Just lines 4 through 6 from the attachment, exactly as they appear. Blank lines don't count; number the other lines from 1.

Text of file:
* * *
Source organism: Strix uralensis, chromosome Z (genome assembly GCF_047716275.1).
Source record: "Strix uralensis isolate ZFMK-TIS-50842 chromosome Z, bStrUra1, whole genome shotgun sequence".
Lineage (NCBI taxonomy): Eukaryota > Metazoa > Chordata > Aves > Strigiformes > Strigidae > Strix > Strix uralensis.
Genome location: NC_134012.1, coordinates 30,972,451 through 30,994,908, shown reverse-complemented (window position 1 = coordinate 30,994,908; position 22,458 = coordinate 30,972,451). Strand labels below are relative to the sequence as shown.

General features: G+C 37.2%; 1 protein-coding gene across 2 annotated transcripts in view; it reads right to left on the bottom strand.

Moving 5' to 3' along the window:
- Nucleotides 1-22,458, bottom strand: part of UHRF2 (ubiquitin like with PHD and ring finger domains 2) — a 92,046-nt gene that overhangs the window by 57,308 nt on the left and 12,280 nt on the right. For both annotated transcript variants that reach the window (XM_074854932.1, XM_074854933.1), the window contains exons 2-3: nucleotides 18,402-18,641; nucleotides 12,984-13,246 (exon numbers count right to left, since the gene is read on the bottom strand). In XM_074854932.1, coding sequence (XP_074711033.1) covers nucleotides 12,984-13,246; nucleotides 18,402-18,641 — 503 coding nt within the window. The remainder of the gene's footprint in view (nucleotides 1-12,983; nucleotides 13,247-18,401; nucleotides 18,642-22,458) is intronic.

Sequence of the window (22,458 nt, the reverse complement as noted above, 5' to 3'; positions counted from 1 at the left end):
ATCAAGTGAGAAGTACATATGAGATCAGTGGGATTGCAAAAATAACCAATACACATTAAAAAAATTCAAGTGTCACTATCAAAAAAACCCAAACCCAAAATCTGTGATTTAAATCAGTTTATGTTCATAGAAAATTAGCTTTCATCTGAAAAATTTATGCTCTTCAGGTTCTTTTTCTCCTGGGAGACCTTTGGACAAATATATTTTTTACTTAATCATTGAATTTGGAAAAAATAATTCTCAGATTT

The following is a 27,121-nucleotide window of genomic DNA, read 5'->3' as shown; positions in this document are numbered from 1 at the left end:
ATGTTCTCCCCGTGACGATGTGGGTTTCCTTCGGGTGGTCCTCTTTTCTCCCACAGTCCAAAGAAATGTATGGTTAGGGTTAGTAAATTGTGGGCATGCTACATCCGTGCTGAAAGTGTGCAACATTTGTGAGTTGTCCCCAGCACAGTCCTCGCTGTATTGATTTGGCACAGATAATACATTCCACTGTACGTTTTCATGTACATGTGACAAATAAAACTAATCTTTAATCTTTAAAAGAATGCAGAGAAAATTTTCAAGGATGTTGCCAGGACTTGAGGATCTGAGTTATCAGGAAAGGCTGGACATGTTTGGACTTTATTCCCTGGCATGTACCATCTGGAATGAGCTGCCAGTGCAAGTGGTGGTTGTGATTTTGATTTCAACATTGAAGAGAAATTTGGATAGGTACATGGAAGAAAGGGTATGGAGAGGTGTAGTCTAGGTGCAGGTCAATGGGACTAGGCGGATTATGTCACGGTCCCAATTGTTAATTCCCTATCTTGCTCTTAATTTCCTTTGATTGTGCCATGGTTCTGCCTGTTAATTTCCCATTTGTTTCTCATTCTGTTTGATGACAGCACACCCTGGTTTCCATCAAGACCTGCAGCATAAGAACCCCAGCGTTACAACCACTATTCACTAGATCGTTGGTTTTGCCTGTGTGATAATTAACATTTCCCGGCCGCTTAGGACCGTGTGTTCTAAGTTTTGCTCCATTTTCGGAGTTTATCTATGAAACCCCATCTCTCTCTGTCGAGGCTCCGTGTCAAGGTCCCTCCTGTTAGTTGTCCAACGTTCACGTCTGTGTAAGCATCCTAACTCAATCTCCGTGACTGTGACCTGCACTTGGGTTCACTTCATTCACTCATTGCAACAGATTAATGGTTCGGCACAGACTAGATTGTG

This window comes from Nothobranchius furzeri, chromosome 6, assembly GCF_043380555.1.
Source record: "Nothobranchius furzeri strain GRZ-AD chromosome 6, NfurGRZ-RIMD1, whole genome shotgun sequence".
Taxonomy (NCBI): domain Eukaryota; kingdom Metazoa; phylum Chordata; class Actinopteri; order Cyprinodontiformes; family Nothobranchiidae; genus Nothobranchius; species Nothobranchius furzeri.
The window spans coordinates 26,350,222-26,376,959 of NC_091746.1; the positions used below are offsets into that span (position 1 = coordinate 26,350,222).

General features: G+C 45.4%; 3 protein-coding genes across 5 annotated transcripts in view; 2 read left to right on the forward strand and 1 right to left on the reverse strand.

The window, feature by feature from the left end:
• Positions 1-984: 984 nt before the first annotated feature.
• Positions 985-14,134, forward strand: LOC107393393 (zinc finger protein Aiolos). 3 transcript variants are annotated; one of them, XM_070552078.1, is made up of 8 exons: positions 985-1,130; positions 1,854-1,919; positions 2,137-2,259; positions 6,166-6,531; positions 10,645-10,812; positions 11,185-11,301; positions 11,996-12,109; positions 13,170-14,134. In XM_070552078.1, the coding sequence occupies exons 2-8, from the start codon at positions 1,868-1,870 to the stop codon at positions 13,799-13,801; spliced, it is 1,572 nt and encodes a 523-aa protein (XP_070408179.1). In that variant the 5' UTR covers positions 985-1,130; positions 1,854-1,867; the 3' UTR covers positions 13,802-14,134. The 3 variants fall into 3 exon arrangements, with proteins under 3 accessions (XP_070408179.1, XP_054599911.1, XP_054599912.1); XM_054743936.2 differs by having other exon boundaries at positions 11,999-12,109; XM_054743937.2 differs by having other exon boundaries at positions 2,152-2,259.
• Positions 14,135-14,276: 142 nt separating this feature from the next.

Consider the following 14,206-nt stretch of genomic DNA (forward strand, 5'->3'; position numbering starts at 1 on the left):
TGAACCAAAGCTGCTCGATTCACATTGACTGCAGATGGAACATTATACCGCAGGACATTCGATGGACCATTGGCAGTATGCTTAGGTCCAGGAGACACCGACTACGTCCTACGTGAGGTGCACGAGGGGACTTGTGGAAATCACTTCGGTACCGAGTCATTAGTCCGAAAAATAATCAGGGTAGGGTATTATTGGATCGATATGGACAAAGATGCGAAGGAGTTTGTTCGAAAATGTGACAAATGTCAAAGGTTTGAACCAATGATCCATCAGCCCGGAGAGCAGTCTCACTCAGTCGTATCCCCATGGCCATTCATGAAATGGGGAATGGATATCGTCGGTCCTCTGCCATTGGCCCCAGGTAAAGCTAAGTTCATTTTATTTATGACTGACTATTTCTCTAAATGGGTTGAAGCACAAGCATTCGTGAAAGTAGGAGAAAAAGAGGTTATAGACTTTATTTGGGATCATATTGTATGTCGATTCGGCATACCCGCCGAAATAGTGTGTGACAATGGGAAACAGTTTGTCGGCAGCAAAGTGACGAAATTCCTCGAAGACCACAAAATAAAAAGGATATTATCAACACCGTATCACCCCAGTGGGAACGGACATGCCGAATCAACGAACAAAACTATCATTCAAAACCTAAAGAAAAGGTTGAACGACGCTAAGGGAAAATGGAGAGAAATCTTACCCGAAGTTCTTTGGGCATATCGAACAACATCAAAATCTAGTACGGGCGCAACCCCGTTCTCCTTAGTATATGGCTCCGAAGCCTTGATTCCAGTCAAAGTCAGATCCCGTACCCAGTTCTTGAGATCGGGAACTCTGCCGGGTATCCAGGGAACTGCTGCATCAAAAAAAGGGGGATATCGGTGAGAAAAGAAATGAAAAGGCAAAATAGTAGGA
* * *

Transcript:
Genome location: NC_134012.1, coordinates 30,972,451 through 30,994,908, shown reverse-complemented (window position 1 = coordinate 30,994,908; position 22,458 = coordinate 30,972,451). Strand labels below are relative to the sequence as shown.

General features: G+C 37.2%; 1 protein-coding gene across 2 annotated transcripts in view; it reads right to left on the bottom strand.

Moving 5' to 3' along the window: